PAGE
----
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March 8, 2009 / Amy Bradney-George

Blogging and journalistic standards

 

Personal or professional?

Has line between personal and professional logged-off?

 

The internet is blurring the lines between professional ethics and personal freedom when it comes to journalists having personal blogs. 

Last time I wrote about blogging I briefly mentioned the rivalry between bloggers and journalists that has taken the media world into a frenzy of fear and scepticism. Journalists and bloggers like Antony Loewenstein (c.f. introduction to The Blogging Revolution) are among those who think that the two forms are different enough that any competition felt is a psychological thing, and frankly I’m inclined to agree.

But what about standards for journalists who keep personal blogs? The Guardian reports here about a recent spat between business journalist Adam Tinworth and representatives of the UK’s National Union of Journalists (NUJ). The gist of the article is that the NUJ is calling for journalists like Tinworth to follow “basic journalistic standards” when he’s blogging, but also raised questions of whether journalistic standards should apply to a personal blog.

My thoughts are that professional standards are for the professional work of a person and, so long as a personal blog is not infringing on laws, it can and should be what the individual wants it to be. The internet is an open forum for people to discuss what they will and the individual’s professional life should not have to dictate how they express themselves.

In many cases the professional will influence the personal online – teachers may comment on news stories about education, doctors may weigh in with their thoughts on health issues, but that doesn’t mean they would say the same things in a staff meeting or at work. Opinion is opinion and it shouldn’t be subject to the same scrutiny and professional expression.

That doesn’t mean a whole bunch of journalists with personal blogs will throw ethics to the wind and write whatever the hell they want – it simply means it’s at the individual’s discretion to choose when to apply their professional ethics.

If you take a Kantian approach to personal freedom then so long as you do no harm to yourself or others you are free to do what you will. A more modern, entertaining take on freedom of expression online can be seen in quarterlife, which at times raised questions of conflict over the protagonist broadcasting her opinions of people to an online community. How “harm” is interpreted will, of course, affect what different people do, but ultimately the law is there to help prevent harm deemed significant and anything else is painted in shades of grey.

The disctinction between personal and professional blogs has been somewhat diminished by mainstream media adding blogs as part of their sites. As this article from mlive.com indicates businesses can gain a lot from embracing aspects of the online world like Twitter, Facebook and blogging.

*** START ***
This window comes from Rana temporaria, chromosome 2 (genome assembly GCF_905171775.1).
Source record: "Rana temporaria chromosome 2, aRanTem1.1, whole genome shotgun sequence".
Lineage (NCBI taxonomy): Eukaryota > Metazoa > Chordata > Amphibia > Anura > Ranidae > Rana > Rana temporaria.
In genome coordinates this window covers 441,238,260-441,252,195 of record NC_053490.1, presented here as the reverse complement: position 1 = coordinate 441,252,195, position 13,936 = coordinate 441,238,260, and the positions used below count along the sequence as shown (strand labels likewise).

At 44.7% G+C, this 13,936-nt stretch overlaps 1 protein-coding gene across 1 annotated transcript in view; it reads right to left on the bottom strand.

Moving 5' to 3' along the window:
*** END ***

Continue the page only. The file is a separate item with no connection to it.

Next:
I can see the pros to this use of social media, but there are also cons. The idea that the media need to be directly competing with independent and/or personal blogs, for example, I find a little petty. But my main concern is that by utilising things like blogs, professional and personal standards will come into question a lot more.

I think the real question this issue poses is that in such an open medium, where anyone can search for your personal information, how do you separate your work life from your personal life?

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2 Comments

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  1. Broadcast Assassin / Mar 8 2009 1:46 pm

    And then you have the smaller subset of us for whom blogging is journalism, and distinctions between the two are non-existent. On the one hand, because of the format my reporting is presented in, I often deliberately inject a more personal tone to my journalism. At the same time, I do attempt to maintain a level of professionalism and impartiality. Most of the time, anyway. 😉

    • amybradneygeorge / Mar 8 2009 3:44 pm

      Agreed. I try to lean more towards journalistic standards of opinion writing on this blog because I wouldn’t personally want to write it without some level of ethics. If, for example, I was going to quote someone on a topic they’d personally corresponded with me about, I would always ask for their permission first. On the other hand, I link to information without asking for permission, assuming that the links will direct traffic to other sites of interest but maybe that’s a fine line too?

      But, while I might try my best to uphold ethical standards in my personal blog, my tweeting and things I write on other social networking sites, someone else might feel that their honest opinion should have to be looked over by a third-party. I just prefer to be polite about it 🙂

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